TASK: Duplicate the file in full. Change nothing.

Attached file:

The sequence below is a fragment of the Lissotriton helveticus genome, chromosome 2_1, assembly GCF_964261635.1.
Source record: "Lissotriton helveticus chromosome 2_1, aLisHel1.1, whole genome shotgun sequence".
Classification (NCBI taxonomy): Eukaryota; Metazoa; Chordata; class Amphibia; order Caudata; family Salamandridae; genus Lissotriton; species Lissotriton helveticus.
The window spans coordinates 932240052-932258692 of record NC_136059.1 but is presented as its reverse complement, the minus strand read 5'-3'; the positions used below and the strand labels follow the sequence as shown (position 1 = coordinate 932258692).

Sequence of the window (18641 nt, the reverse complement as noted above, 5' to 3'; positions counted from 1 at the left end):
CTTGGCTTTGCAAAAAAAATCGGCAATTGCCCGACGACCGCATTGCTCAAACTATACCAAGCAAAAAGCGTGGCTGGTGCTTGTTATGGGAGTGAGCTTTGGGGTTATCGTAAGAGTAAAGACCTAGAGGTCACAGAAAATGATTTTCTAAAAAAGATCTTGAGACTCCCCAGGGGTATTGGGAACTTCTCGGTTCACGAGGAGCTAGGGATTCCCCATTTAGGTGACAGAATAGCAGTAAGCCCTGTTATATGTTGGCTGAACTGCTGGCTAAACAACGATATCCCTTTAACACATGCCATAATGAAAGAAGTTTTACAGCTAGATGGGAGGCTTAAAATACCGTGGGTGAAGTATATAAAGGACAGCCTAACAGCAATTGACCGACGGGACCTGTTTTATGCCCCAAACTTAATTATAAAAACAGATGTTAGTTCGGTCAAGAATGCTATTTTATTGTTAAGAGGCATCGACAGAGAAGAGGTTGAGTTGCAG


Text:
The sequence below is a fragment of the Lissotriton helveticus genome, chromosome 2_1, assembly GCF_964261635.1.
Source record: "Lissotriton helveticus chromosome 2_1, aLisHel1.1, whole genome shotgun sequence".
Classification (NCBI taxonomy): Eukaryota; Metazoa; Chordata; class Amphibia; order Caudata; family Salamandridae; genus Lissotriton; species Lissotriton helveticus.
The window spans coordinates 932240052-932258692 of record NC_136059.1 but is presented as its reverse complement, the minus strand read 5'-3'; the positions used below and the strand labels follow the sequence as shown (position 1 = coordinate 932258692).

Sequence of the window (18641 nt, the reverse complement as noted above, 5' to 3'; positions counted from 1 at the left end):
CTTGGCTTTGCAAAAAAAATCGGCAATTGCCCGACGACCGCATTGCTCAAACTATACCAAGCAAAAAGCGTGGCTGGTGCTTGTTATGGGAGTGAGCTTTGGGGTTATCGTAAGAGTAAAGACCTAGAGGTCACAGAAAATGATTTTCTAAAAAAGATCTTGAGACTCCCCAGGGGTATTGGGAACTTCTCGGTTCACGAGGAGCTAGGGATTCCCCATTTAGGTGACAGAATAGCAGTAAGCCCTGTTATATGTTGGCTGAACTGCTGGCTAAACAACGATATCCCTTTAACACATGCCATAATGAAAGAAGTTTTACAGCTAGATGGGAGGCTTAAAATACCGTGGGTGAAGTATATAAAGGACAGCCTAACAGCAATTGACCGACGGGACCTGTTTTATGCCCCAAACTTAATTATAAAAACAGATGTTAGTTCGGTCAAGAATGCTATTTTATTGTTAAGAGGCATCGACAGAGAAGAGGTTGAGTTGCAG